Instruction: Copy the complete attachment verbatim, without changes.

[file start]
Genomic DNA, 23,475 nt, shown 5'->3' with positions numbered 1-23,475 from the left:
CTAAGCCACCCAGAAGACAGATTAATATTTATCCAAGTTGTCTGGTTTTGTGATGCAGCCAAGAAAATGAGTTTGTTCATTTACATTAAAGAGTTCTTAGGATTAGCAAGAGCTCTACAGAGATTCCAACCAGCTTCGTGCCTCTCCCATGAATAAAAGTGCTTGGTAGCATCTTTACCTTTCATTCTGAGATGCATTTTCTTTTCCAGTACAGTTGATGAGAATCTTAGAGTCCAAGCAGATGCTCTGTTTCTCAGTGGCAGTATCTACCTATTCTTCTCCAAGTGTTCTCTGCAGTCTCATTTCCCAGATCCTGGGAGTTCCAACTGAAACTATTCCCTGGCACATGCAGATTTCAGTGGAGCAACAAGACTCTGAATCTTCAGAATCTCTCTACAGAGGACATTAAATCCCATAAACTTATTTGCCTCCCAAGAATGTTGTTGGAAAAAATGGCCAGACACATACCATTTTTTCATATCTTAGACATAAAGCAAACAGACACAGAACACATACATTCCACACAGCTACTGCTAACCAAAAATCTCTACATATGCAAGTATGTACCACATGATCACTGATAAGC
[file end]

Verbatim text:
Genomic DNA, 23,475 nt, shown 5'->3' with positions numbered 1-23,475 from the left:
CTAAGCCACCCAGAAGACAGATTAATATTTATCCAAGTTGTCTGGTTTTGTGATGCAGCCAAGAAAATGAGTTTGTTCATTTACATTAAAGAGTTCTTAGGATTAGCAAGAGCTCTACAGAGATTCCAACCAGCTTCGTGCCTCTCCCATGAATAAAAGTGCTTGGTAGCATCTTTACCTTTCATTCTGAGATGCATTTTCTTTTCCAGTACAGTTGATGAGAATCTTAGAGTCCAAGCAGATGCTCTGTTTCTCAGTGGCAGTATCTACCTATTCTTCTCCAAGTGTTCTCTGCAGTCTCATTTCCCAGATCCTGGGAGTTCCAACTGAAACTATTCCCTGGCACATGCAGATTTCAGTGGAGCAACAAGACTCTGAATCTTCAGAATCTCTCTACAGAGGACATTAAATCCCATAAACTTATTTGCCTCCCAAGAATGTTGTTGGAAAAAATGGCCAGACACATACCATTTTTTCATATCTTAGACATAAAGCAAACAGACACAGAACACATACATTCCACACAGCTACTGCTAACCAAAAATCTCTACATATGCAAGTATGTACCACATGATCACTGATAAGC